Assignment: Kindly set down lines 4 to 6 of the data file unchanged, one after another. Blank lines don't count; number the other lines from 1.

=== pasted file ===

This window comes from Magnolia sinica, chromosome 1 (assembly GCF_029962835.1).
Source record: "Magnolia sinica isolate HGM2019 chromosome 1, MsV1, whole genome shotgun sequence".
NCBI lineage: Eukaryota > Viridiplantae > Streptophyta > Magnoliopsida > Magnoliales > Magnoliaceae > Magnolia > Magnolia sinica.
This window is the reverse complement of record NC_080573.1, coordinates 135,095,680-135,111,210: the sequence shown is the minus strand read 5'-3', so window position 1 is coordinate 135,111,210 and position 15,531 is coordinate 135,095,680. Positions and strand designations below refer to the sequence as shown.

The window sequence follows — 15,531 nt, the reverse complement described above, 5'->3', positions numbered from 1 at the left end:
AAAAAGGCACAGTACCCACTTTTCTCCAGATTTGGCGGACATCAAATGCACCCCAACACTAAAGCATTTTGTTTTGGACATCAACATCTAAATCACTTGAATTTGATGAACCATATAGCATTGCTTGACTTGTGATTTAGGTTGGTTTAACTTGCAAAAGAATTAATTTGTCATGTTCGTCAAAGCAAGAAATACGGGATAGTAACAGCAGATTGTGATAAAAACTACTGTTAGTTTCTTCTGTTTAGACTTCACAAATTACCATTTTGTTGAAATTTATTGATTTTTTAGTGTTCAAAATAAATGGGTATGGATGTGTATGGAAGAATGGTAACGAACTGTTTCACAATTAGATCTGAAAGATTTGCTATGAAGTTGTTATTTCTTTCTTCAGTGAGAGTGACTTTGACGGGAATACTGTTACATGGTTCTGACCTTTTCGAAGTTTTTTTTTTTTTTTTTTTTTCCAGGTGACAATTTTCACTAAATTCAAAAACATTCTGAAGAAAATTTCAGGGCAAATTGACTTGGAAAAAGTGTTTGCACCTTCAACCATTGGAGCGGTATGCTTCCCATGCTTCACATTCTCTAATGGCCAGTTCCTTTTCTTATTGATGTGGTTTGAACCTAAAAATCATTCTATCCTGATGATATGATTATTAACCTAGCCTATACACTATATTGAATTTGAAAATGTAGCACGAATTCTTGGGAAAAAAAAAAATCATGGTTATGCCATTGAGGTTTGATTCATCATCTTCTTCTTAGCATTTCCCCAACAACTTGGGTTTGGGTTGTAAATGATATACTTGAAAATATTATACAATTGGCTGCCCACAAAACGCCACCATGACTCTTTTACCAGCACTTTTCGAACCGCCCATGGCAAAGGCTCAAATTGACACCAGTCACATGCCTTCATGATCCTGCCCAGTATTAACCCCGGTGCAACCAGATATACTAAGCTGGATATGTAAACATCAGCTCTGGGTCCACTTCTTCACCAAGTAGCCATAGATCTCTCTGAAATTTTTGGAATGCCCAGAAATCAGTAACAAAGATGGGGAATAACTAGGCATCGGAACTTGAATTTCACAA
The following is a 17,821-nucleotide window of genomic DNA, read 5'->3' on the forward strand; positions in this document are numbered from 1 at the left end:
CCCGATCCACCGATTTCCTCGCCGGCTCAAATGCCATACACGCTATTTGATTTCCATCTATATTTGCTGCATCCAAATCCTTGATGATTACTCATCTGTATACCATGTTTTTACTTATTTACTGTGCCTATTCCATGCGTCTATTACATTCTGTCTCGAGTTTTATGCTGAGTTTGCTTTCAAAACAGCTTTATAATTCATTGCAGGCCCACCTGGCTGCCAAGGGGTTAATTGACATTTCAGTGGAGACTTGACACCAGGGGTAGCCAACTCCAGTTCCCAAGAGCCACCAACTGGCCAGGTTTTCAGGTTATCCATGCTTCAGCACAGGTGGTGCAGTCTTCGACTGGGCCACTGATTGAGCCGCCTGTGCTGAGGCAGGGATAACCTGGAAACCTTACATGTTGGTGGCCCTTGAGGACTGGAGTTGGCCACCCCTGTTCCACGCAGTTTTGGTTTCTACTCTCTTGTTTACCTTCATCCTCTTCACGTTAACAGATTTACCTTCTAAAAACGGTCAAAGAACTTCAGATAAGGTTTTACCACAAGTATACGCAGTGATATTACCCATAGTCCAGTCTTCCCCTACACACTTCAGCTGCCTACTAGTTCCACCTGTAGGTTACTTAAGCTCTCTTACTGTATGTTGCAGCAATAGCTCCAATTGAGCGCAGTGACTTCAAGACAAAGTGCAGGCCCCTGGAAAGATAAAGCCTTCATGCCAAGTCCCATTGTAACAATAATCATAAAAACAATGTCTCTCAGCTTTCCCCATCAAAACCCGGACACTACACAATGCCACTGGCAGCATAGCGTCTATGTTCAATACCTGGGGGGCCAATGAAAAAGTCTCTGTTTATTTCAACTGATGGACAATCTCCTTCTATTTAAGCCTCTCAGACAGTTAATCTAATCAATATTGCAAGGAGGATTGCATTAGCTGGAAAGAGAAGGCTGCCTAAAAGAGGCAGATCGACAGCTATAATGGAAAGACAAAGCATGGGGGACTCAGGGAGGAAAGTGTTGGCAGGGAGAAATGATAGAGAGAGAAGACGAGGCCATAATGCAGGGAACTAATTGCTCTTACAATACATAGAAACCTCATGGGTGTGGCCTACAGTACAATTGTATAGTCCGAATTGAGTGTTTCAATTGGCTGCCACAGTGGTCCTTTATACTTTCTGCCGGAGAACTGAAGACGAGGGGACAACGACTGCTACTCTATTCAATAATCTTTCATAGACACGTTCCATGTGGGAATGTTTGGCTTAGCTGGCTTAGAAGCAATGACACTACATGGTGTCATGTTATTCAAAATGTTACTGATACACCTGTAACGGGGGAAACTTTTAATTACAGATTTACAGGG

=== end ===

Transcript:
This window is the reverse complement of record NC_080573.1, coordinates 135,095,680-135,111,210: the sequence shown is the minus strand read 5'-3', so window position 1 is coordinate 135,111,210 and position 15,531 is coordinate 135,095,680. Positions and strand designations below refer to the sequence as shown.

The window sequence follows — 15,531 nt, the reverse complement described above, 5'->3', positions numbered from 1 at the left end:
AAAAAGGCACAGTACCCACTTTTCTCCAGATTTGGCGGACATCAAATGCACCCCAACACTAAAGCATTTTGTTTTGGACATCAACATCTAAATCACTTGAATTTGATGAACCATATAGCATTGCTTGACTTGTGATTTAGGTTGGTTTAACTTGCAAAAGAATTAATTTGTCATGTTCGTCAAAGCAAGAAATACGGGATAGTAACAGCAGATTGTGATAAAAACTACTGTTAGTTTCTTCTGTTTAGACTTCACAAATTACCATTTTGTTGAAATTTATTGATTTTTTAGTGTTCAAAATAAATGGGTATGGATGTGTATGGAAGAATGGTAACGAACTGTTTCACAATTAGATCTGAAAGATTTGCTATGAAGTTGTTATTTCTTTCTTCAGTGAGAGTGACTTTGACGGGAATACTGTTACATGGTTCTGACCTTTTCGAAGTTTTTTTTTTTTTTTTTTTTTCCAGGTGACAATTTTCACTAAATTCAAAAACATTCTGAAGAAAATTTCAGGGCAAATTGACTTGGAAAAAGTGTTTGCACCTTCAACCATTGGAGCGGTATGCTTCCCATGCTTCACATTCTCTAATGGCCAGTTCCTTTTCTTATTGATGTGGTTTGAACCTAAAAATCATTCTATCCTGATGATATGATTATTAACCTAGCCTATACACTATATTGAATTTGAAAATGTAGCACGAATTCTTGGGAAAAAAAAAAATCATGGTTATGCCATTGAGGTTTGATTCATCATCTTCTTCTTAGCATTTCCCCAACAACTTGGGTTTGGGTTGTAAATGATATACTTGAAAATATTATACAATTGGCTGCCCACAAAACGCCACCATGACTCTTTTACCAGCACTTTTCGAACCGCCCATGGCAAAGGCTCAAATTGACACCAGTCACATGCCTTCATGATCCTGCCCAGTATTAACCCCGGTGCAACCAGATATACTAAGCTGGATATGTAAACATCAGCTCTGGGTCCACTTCTTCACCAAGTAGCCATAGATCTCTCTGAAATTTTTGGAATGCCCAGAAATCAGTAACAAAGATGGGGAATAACTAGGCATCGGAACTTGAATTTCACAA